A goal of NAEP has been to provide information to the public about what students in United States schools know and can do in various subject areas. While the NAEP scales in each subject area provide information about the distributions of scale scores for various student groups of interest, they do not directly provide information about the meaning of specific points on the scale.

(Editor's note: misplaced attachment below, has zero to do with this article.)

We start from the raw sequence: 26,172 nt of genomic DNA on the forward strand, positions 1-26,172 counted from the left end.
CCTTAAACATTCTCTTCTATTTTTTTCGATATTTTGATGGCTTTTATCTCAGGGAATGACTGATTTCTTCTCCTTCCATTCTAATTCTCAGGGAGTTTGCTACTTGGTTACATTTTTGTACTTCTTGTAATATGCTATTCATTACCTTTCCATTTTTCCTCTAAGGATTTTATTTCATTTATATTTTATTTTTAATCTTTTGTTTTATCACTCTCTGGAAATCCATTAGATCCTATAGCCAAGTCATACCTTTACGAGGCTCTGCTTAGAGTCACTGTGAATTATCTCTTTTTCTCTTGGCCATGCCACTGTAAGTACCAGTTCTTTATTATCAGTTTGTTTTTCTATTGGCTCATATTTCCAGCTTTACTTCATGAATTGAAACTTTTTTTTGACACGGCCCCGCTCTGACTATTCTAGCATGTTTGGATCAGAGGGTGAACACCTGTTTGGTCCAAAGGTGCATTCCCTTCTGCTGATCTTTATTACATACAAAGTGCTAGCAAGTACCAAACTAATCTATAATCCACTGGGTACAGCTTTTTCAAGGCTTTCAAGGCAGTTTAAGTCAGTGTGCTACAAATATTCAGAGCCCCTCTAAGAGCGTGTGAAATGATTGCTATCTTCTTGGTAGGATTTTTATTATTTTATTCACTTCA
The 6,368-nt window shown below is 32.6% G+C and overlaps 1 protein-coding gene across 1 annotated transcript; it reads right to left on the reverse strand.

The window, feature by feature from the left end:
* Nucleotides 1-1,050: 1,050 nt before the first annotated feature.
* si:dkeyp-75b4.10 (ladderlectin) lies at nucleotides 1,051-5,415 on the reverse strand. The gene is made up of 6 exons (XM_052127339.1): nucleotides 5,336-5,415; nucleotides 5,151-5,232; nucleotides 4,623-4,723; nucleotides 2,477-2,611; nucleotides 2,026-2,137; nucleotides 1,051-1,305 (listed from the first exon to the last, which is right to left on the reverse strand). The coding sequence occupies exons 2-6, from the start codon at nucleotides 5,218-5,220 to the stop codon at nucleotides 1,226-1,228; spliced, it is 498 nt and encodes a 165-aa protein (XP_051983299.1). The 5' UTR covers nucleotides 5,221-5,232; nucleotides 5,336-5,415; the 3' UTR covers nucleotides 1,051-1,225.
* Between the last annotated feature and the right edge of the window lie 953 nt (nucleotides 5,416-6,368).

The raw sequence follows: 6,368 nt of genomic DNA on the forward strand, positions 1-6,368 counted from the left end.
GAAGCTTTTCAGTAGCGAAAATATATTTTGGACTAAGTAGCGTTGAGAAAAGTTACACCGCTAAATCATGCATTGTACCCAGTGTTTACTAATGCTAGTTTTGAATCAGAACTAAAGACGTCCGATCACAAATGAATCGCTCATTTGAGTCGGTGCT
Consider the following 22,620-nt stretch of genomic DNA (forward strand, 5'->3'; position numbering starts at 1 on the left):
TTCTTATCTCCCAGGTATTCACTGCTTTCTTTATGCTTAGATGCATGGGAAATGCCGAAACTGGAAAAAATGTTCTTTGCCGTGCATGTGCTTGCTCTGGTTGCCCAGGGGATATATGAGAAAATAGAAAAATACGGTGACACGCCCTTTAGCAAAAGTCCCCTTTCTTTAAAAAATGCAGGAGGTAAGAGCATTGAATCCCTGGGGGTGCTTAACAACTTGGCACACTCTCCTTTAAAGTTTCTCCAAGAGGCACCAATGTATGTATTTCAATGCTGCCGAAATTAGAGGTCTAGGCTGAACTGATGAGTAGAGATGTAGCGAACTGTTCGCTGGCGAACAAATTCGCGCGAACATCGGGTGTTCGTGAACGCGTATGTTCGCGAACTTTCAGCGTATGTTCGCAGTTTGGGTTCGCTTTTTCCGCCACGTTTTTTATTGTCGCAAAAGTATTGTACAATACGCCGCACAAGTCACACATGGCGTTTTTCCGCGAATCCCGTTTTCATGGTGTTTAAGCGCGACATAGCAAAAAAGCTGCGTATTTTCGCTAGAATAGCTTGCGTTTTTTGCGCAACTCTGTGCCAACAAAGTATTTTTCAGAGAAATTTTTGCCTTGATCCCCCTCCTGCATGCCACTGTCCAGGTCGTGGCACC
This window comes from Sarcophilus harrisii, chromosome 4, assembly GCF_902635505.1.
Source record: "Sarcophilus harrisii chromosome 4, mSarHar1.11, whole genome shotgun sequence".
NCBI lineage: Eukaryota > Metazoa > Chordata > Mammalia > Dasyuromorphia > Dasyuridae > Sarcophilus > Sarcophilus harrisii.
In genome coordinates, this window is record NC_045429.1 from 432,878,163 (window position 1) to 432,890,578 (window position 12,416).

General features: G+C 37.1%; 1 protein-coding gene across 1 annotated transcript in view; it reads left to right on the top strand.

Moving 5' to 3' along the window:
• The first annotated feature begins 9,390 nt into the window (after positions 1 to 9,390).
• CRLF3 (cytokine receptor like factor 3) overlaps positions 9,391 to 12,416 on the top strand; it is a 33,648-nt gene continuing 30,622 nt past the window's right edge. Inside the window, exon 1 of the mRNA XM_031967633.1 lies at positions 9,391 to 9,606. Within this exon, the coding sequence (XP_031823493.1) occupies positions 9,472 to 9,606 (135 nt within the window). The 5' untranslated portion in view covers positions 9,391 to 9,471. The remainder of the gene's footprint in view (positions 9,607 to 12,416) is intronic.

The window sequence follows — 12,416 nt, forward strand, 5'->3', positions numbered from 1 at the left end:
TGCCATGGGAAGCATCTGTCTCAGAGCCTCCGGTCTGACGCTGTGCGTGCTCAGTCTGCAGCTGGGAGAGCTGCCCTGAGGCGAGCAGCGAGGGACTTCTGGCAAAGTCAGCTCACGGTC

Traditionally, meaning has been attached to educational scales by norm-referencing—that is, by comparing students at a particular scale level to other students. However, NAEP uses scale anchors and achievement levels to describe selected points on the scale in terms of the types of skills that are likely to be exhibited at those levels. Scale anchoring is accomplished through the process of item mapping. In item mapping, individual NAEP assessment items are mapped to a point on its corresponding scale, so that the content of each item provides information about what students at each score level can do in a probabilistic sense. Achievement levels have been defined for the NAEP economics, geography, mathematics, reading, science, and U.S. history composite scales and for unidimensional subscales in civics and writing. The achievement levels were set for mathematics in 1990, reading in 1992, geography and U.S. history in 1994, science in 1996, civics and writing in 1998, and economics in 2006.